[UPDATE - both Fats Domino and Irma Thomas were found to be alive and out of harm's way last night]
Fats Domino, 76, is missing. New Orleans' legendary Fat Man had lived with his wife, Rosemary, and daughter in a three-story pink-roofed house in New Orleans’ 9th ward, which is now a seascape. But I don't want to talk about him yet, nor New Orleans' "Queen of Soul" Irma Thomas, nor Ernie K-Doe's widow Antoinette (proprietess of the Mother-in-Law Lounge on N. Claiborne Avenue), for they are missing too. And I don't want to write anything that sounds like an obituary because I desperately want them to turn up alive and well, or at least alive.
But I do want to talk about another New Orleans legend because he isn't missing, just a refugee. As of last night, Allen Toussaint, who has done as much as anyone to craft the classic sound of New Orleans over the last 50 years, was stuck at the reeking, leaking Superdome waiting for a bus to Houston's Astrodome.
Allen Toussaint, an exceptional pianist and arranger in the '50s, was the most important producer and songwriter of New Orleans R&B and rock 'n' roll of the '60s. He produced and/or wrote classic, gently funky rhythm numbers and timeless ballads for Lee Dorsey, Barbara George, Clarence “Frogman” Henry, Jesse Hill, Ernie K-Doe, Chris Kenner, The Meters, Aaron Neville, The Showmen, Benny Spellman, and (sigh) Irma Thomas.
Toussaint, along with partner Marshall Sehorn, built the Sea-Saint recording studios in the '70s (where Paul Simon and Paul McCartney both recorded), and continued to produce excellent records for Chocolate Milk, Dr. John, Albert King, Labelle, The Wild Tchoupitoulas (aka the Meters), himself, and many others.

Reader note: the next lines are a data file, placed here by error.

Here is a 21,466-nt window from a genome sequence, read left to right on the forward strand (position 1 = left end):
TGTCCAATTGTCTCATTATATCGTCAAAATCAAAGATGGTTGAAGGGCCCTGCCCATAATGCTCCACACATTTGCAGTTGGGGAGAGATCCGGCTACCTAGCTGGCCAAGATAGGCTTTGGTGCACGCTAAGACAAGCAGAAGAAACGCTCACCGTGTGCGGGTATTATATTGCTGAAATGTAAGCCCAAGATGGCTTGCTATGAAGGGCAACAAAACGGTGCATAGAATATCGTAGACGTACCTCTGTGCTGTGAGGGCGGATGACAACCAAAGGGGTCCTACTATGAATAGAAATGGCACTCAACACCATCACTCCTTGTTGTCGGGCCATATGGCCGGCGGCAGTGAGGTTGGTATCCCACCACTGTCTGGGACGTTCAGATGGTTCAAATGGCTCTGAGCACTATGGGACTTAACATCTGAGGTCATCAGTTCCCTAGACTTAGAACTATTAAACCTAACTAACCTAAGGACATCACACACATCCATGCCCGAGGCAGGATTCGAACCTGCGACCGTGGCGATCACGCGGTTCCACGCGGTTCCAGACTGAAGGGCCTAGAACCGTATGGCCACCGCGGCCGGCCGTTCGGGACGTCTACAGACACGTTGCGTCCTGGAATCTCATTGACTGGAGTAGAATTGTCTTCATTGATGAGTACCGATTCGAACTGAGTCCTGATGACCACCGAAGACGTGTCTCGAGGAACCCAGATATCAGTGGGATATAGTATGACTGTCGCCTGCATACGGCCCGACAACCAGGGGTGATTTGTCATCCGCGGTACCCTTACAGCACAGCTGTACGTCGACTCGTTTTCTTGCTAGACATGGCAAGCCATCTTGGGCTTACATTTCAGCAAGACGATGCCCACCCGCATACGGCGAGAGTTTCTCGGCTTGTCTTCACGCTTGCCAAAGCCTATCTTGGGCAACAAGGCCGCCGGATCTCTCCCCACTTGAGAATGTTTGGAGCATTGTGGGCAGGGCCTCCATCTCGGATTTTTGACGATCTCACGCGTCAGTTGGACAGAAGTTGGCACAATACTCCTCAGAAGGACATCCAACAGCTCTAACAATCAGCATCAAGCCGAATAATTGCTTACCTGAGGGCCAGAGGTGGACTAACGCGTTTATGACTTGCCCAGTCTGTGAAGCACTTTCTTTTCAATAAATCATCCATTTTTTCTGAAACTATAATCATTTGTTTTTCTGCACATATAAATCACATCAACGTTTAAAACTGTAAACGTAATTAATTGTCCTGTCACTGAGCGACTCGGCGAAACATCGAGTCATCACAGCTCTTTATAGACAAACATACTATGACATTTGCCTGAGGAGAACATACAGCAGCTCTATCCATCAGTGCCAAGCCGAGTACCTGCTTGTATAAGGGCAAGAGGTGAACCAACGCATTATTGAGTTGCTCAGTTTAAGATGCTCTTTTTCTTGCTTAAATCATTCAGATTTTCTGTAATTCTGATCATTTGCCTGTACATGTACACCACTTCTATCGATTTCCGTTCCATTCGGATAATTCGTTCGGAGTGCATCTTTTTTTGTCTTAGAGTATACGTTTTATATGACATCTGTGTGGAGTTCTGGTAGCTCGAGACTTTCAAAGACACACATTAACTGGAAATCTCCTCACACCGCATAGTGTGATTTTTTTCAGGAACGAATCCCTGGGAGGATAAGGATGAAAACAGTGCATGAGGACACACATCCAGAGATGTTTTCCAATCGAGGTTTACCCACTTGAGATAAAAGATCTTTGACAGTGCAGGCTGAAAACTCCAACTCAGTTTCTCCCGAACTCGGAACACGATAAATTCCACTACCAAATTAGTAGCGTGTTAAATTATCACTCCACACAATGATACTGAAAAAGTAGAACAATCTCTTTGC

In the '90s Toussaint formed a new label, NYNO, to produce and release indigenous New Orleans music (including his own first album in nearly 20 years), and in '98 he was elected into the Rock and Roll Hall of Fame. In addition to those he has produced, Toussaint has written songs covered by Herb Alpert and the Tijuana Brass ("Whipped Cream"), Glen Campbell ("Southern Nights"), Al Hirt ("Java"), Little Feat, Robert Palmer, Pointer Sisters ("Yes We Can Can"), Bonnie Raitt, Rolling Stones, Boz Scaggs, and countless others.
Allen Toussaint was born January 14, 1938 in the Gert Town neighborhood of New Orleans. "It was the piano itself that prompted me to take up music. When I was a small child my Aunt Ethlyn sent an upright piano to our house for my sister, and when I touched the keys I was delighted. My sister started taking lessons, and when I would pick out little melodies, she would tell me what notes they were," Toussaint told me in a late-'90s interview in his soothing Crescent City tones.